Grazing land management/pasture improvement  Fire management can be impacted negatively or positively by climate change depending on ecosystem and sign of climate change. Extreme drying or warming could make marginal grazing lands unviable. Wetter conditions will promote conversion of grazing lands to crops. Increased fire protection activities can increase GHGs emissions by a small amount, thus reducing the net benefit obtained from reducing fire extent and frequency. 
Management of agricultural organic soils The mitigation measure is sensitive to increases in temperature or decreases in moisture, both of which would decrease the carbon sequestration potential.  Some trade-offs between CO2 uptake and CH4 emissions can be expected if the soils become wetter as a result of the adaptation management. 
Restoration of degraded lands  The sustainability of restored lands could be vulnerable to increased temperature and/or decreased soil moisture. Energy used to replant, or fertilizer used to increase establishment, success could lead to small additional GHG emissions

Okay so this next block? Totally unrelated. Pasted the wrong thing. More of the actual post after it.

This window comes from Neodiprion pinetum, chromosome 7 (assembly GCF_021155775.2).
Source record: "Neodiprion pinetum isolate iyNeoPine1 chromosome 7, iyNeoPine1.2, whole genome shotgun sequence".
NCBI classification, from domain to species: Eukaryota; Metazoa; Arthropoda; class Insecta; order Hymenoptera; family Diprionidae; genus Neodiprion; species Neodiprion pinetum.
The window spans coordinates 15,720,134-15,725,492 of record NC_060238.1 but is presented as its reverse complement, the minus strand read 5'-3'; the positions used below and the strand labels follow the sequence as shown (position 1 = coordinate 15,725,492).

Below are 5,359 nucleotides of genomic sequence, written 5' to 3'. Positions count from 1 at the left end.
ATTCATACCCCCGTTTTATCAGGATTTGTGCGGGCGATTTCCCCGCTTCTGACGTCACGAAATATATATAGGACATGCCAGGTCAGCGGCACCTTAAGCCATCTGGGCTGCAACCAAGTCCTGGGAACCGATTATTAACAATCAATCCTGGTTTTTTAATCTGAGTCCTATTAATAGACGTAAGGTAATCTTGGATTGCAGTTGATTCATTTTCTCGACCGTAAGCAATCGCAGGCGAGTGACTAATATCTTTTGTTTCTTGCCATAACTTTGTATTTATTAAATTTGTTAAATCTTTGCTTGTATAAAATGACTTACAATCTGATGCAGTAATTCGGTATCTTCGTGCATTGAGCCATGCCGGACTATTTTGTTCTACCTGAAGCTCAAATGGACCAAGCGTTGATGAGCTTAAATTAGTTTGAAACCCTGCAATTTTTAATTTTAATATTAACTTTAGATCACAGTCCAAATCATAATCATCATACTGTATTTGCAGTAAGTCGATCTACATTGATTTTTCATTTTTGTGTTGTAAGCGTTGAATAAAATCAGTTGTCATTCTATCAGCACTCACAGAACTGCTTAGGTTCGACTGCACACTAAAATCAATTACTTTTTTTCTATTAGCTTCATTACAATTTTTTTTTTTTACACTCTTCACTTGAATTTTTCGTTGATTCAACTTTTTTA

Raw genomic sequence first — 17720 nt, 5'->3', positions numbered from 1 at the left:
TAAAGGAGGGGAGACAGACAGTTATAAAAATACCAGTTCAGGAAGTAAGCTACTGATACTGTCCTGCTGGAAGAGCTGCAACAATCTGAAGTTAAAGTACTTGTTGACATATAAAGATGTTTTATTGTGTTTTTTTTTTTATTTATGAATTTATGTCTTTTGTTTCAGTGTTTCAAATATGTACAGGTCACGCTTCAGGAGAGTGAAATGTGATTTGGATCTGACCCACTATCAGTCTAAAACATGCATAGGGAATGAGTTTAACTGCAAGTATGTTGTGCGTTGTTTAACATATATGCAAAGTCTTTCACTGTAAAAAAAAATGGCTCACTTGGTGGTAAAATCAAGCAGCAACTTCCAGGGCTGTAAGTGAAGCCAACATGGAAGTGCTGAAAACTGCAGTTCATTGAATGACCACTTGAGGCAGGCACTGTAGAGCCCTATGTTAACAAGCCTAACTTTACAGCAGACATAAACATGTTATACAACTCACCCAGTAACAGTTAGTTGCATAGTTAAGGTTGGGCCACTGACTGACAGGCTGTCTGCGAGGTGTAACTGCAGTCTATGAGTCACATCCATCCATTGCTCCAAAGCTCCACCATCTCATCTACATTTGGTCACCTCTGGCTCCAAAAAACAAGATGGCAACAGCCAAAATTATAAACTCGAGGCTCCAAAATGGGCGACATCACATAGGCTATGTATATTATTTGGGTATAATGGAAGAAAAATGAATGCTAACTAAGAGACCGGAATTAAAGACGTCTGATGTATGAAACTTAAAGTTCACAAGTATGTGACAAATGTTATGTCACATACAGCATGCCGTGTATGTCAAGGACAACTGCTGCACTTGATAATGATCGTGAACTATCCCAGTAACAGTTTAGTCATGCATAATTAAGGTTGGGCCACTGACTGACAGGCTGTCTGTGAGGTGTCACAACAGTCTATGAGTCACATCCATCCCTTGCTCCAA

Livestock - improved feeding practices, specific agents and dietary additives, longer term structural and management changes and animal breeding Weakly vulnerable to climate change except if it leads to the loss of viability of livestock enterprises in marginal areas or increased cost (or decreased availability) of feed inputs.  No general adaptation strategies. Specific strategies may have minor impacts on GHG emissions, for example, transport of feed supplements from distant locations could lead to increased net GHG emissions.  
Manure/biosolid management  Controlled waste digestion generally positively affected by moderately rising temperatures. Where GHGs are not trapped, higher temperatures could hamper management. If used as a nutrient source on pasture can increase CO2 uptake and carbon storage. 
Bioenergy – energy crops, solid, liquid, biogas, residues Particular bioenergy crops potentially sensitive to climate change, either positively or negatively. Areas devoted to bioenergy could be under increasing competition with the needs for food agriculture or biodiversity conservation under changing climate.  Generally, results in net CO2 uptake on land (apart from the fossil-fuel substitution). N2O emissions would increase if N turnover rates were greater than under previous land uses. Possible positive and negative impacts on net GHG emissions at various stages of the energy chain (cultivation, harvesting, transport, conversion) must be managed.